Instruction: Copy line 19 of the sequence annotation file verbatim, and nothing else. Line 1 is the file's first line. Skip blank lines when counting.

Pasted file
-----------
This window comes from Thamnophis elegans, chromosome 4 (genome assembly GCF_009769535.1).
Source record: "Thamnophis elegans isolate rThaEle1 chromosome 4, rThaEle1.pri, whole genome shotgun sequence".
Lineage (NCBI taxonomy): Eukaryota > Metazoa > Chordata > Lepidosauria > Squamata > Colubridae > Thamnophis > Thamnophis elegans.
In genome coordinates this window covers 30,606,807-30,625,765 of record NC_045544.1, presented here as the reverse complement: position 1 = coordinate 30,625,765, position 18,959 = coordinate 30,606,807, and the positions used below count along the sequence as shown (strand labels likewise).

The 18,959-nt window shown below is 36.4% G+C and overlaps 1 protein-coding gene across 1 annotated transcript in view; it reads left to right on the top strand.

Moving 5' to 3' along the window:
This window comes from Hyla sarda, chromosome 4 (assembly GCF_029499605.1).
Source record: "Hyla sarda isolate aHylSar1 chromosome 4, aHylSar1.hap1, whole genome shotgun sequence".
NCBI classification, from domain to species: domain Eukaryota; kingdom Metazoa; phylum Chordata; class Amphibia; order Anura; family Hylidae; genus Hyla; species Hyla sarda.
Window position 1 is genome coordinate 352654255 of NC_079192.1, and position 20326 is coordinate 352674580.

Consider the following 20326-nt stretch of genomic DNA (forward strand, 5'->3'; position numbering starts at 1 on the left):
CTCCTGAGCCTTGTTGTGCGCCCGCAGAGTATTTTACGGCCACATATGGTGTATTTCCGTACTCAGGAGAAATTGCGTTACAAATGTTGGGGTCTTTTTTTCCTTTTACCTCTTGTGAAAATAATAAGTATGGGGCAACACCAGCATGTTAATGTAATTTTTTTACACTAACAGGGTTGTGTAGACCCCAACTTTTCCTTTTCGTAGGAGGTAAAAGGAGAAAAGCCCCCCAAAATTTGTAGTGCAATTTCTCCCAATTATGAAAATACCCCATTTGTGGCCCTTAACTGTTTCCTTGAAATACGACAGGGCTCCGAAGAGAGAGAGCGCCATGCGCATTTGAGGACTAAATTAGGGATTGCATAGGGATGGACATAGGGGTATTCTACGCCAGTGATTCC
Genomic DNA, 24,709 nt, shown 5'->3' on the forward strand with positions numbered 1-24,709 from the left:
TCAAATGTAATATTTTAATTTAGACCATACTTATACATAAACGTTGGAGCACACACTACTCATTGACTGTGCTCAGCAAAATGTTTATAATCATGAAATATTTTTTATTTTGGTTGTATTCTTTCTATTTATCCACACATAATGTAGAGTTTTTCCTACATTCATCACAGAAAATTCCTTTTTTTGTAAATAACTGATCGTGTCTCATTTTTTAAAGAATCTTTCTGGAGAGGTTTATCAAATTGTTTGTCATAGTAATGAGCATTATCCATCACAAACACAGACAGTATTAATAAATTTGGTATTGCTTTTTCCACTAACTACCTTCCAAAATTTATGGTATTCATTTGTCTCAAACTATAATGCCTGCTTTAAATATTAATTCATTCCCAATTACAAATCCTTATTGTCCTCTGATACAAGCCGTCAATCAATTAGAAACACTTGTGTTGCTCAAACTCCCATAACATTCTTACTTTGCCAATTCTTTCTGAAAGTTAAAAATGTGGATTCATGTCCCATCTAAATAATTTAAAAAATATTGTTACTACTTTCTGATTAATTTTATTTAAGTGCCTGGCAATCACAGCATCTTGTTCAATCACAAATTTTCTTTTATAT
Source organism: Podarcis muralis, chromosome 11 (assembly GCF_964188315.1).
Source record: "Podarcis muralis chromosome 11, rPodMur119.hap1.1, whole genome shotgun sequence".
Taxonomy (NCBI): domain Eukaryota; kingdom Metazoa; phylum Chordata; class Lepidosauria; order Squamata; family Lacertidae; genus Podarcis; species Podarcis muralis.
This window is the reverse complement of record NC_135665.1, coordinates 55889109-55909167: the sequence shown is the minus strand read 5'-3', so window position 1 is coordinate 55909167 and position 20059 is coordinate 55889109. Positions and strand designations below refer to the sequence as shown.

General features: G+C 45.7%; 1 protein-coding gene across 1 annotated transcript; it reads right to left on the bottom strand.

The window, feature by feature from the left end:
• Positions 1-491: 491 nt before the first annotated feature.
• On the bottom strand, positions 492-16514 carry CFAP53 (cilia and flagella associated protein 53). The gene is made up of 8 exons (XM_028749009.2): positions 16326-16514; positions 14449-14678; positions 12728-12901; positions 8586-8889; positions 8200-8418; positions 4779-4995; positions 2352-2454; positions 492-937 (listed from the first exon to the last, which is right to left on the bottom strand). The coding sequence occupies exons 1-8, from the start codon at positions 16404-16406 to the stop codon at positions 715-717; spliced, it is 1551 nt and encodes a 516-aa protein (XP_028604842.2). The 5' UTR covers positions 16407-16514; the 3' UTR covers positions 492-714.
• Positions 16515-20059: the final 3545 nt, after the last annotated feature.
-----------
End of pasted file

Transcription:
General features: G+C 45.7%; 1 protein-coding gene across 1 annotated transcript; it reads right to left on the bottom strand.